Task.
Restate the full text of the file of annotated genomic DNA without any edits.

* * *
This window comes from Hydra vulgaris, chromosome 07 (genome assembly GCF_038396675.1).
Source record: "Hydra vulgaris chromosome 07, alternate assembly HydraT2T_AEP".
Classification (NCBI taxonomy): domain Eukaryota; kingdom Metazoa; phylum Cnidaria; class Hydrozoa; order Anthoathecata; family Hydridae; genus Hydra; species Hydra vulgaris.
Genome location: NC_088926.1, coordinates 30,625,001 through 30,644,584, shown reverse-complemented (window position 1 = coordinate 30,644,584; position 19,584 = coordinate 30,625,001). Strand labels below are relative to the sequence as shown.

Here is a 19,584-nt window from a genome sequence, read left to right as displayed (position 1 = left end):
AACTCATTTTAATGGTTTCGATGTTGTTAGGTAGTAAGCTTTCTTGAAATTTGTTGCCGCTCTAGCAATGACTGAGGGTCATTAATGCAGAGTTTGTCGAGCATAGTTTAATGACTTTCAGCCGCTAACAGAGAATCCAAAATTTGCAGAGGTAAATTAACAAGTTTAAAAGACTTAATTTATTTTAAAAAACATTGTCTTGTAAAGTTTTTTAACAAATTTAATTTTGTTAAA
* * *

This window comes from Hydra vulgaris, chromosome 07 (genome assembly GCF_038396675.1).
Source record: "Hydra vulgaris chromosome 07, alternate assembly HydraT2T_AEP".
Classification (NCBI taxonomy): domain Eukaryota; kingdom Metazoa; phylum Cnidaria; class Hydrozoa; order Anthoathecata; family Hydridae; genus Hydra; species Hydra vulgaris.
Genome location: NC_088926.1, coordinates 30,625,001 through 30,644,584, shown reverse-complemented (window position 1 = coordinate 30,644,584; position 19,584 = coordinate 30,625,001). Strand labels below are relative to the sequence as shown.

Here is a 19,584-nt window from a genome sequence, read left to right as displayed (position 1 = left end):
AACTCATTTTAATGGTTTCGATGTTGTTAGGTAGTAAGCTTTCTTGAAATTTGTTGCCGCTCTAGCAATGACTGAGGGTCATTAATGCAGAGTTTGTCGAGCATAGTTTAATGACTTTCAGCCGCTAACAGAGAATCCAAAATTTGCAGAGGTAAATTAACAAGTTTAAAAGACTTAATTTATTTTAAAAAACATTGTCTTGTAAAGTTTTTTAACAAATTTAATTTTGTTAAA